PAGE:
Where Is Google Going?
"We do not know how long the task took, a million years, perhaps- but what is that? In the end our ancestors learned how to analyze and store the information that would define any specific human being- and use that information to re-create the original." -Arthur C. Clarke, The City and the Stars, 1956
Are we, the blogging community, in the vanguard of a certain type of immortality because of our use of the internet to display and store our thoughts, sights and sounds? Will a future scholar (or just a snoopy idler) be able to re-construct our lives with just a click or two on his or her laptop (or palm top, or phone or just by pure thought) and have the a vast, intelligent server (Google) fashion a reasonable facsimile of our lives, in all their glories and mundaneness? Outside of the obvious question ("Who would want to?), the idea of a person's personal information (or a group of peoples' information), being "mined" to recreate an era, fashion a historical novel, or some other creative use is a heady concept. Millions of people already have a lot of content stored in this global database, imagine what could be gleaned from a lifetime of such information?
But how, one may ask, could any person wade through the chaff and make any meaningful sense out of this haystack of data? This is the traditional role of biographers, who often devote years of research to a particular individual. But a program with sophisticated algorithms could do the job quite efficiently, especially when the links between important data are taken into account. After all, isn't that what anyone who uses a list of regular links in their blog-surfing routine does already? The cross-cultural implications of this are certainly understood by most people who have done any amount of blogging, just looking at my site-tracker reveals visitors from over forty-five countries in only the past three months! Imagine when all this information is accessible for the past 100 years. Or for the past 1000 years?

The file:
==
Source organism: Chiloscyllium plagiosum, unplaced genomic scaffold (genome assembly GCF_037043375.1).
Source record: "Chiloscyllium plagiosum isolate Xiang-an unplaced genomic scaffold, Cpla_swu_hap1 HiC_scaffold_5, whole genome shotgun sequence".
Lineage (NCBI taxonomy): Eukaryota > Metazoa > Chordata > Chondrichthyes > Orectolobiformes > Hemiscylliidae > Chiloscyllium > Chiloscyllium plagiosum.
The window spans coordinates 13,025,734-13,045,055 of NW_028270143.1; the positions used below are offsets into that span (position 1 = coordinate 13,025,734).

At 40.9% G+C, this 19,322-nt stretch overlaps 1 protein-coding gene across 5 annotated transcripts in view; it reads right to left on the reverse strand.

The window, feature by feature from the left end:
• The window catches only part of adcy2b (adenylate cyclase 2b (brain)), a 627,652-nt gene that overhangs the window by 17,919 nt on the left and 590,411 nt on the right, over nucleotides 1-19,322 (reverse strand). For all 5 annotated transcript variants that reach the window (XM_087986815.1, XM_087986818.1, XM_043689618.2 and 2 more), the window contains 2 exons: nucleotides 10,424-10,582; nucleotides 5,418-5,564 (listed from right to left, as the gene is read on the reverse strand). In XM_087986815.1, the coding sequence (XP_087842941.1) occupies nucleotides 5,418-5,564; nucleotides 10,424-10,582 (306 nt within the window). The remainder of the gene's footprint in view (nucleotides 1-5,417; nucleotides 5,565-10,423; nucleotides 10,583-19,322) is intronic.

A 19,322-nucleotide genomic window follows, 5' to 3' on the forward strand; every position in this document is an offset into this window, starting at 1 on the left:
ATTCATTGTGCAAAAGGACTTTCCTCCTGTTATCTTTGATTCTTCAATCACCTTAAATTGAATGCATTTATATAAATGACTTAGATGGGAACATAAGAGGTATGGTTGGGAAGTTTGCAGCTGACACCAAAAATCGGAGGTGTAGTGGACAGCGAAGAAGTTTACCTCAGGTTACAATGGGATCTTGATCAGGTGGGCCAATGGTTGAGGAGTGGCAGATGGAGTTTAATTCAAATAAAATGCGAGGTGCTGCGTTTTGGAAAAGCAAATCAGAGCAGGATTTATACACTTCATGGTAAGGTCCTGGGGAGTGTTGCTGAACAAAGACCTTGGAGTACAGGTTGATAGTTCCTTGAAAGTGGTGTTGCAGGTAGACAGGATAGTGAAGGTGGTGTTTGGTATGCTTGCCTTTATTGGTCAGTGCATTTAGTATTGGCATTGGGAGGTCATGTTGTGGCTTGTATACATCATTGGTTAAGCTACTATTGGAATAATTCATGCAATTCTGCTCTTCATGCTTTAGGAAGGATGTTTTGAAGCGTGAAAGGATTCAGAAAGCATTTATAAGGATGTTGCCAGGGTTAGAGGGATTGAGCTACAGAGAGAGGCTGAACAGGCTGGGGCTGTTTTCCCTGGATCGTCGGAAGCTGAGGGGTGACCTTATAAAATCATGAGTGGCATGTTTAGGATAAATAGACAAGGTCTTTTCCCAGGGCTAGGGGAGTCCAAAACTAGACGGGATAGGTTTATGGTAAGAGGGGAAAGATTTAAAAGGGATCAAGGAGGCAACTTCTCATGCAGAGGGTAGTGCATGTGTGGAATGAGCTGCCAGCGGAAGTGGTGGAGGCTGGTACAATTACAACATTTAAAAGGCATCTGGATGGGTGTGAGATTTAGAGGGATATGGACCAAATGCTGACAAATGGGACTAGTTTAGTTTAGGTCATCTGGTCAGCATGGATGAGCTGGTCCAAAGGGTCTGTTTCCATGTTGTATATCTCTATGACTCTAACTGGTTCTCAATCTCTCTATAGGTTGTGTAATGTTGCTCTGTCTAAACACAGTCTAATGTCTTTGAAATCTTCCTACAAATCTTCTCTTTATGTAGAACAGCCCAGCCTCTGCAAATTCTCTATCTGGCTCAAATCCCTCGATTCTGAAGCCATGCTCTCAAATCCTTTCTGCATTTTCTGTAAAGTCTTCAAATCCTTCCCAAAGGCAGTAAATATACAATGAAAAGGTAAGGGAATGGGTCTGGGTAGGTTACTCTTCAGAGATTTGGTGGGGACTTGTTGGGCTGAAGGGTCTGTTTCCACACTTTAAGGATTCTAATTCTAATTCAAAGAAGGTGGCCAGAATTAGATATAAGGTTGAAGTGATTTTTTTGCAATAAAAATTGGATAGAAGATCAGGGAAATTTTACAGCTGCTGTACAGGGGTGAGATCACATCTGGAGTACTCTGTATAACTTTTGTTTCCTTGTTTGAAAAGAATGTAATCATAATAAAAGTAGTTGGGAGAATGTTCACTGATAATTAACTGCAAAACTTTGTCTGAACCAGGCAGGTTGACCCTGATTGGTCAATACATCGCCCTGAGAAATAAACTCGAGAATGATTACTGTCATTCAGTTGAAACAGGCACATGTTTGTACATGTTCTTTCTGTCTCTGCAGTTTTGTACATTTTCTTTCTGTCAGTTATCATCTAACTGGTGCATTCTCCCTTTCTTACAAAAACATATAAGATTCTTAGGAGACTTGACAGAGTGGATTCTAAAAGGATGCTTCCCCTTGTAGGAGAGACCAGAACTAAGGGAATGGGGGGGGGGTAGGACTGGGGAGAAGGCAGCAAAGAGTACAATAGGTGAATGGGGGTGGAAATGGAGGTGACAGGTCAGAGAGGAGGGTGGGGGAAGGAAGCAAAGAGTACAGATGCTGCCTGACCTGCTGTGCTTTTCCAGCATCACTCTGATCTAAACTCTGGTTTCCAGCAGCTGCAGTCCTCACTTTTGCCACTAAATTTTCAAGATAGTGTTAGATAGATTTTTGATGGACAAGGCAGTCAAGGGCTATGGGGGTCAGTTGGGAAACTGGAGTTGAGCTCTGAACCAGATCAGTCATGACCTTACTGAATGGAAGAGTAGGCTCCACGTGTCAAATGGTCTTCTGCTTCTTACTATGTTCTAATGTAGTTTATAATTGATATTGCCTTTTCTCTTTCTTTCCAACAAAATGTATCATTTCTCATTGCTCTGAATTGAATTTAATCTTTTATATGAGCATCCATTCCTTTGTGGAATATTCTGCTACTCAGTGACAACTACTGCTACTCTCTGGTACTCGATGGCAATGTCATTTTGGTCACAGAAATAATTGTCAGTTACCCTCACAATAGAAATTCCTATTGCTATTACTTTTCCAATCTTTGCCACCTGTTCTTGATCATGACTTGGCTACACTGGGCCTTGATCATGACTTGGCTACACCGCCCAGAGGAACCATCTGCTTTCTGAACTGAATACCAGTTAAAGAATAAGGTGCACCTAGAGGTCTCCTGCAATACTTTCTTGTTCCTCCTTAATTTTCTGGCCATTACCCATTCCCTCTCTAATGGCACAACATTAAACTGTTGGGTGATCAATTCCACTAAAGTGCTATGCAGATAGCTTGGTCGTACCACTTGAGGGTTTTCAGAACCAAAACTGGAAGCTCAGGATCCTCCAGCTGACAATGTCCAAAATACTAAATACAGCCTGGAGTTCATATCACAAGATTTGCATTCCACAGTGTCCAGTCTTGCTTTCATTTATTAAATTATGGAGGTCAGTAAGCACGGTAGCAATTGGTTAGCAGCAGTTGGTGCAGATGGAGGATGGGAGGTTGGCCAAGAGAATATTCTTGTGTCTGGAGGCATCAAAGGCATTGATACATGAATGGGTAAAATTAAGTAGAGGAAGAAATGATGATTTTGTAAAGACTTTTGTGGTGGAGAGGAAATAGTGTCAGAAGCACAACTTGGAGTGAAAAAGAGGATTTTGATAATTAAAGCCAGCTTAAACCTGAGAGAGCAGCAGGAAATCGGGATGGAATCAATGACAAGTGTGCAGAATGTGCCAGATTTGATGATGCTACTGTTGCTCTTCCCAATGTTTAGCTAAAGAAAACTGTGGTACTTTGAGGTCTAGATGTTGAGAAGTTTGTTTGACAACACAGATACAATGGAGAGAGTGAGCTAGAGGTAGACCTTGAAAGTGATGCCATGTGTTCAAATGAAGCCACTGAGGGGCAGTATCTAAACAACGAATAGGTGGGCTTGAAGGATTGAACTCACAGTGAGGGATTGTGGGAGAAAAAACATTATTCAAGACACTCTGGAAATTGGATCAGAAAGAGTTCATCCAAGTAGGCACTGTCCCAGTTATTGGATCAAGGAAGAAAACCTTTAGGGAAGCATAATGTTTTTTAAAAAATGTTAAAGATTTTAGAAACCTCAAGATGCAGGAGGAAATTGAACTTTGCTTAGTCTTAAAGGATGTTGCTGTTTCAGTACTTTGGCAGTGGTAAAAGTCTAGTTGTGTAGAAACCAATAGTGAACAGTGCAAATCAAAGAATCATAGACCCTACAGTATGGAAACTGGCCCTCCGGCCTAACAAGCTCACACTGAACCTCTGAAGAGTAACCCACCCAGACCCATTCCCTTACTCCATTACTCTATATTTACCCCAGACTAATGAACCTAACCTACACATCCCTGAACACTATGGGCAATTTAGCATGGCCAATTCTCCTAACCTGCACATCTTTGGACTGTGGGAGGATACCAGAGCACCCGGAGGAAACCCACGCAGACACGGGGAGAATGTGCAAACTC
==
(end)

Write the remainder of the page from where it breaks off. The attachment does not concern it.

So, has Google become a permanent extension of our collective intelligence, a true consciousness-expanding mechanism? Or will it become just a sea of digital noise, overwhelmed by torrents of meaningless data? Will the great novels or screenplays of the twenty-second century be "self-assembled" from a thousand blogs, or will we become so self-conscious that our inhibitions will shut down any personal expression on the 'net? Any of these scenarios are possible, it seems to me, and perhaps some aspects of each will come to pass. It is clear, however you look at it, that something has changed, and unless there is a complete breakdown in society (chaos theory) it will be as big a revolution in human development as language and writing had been.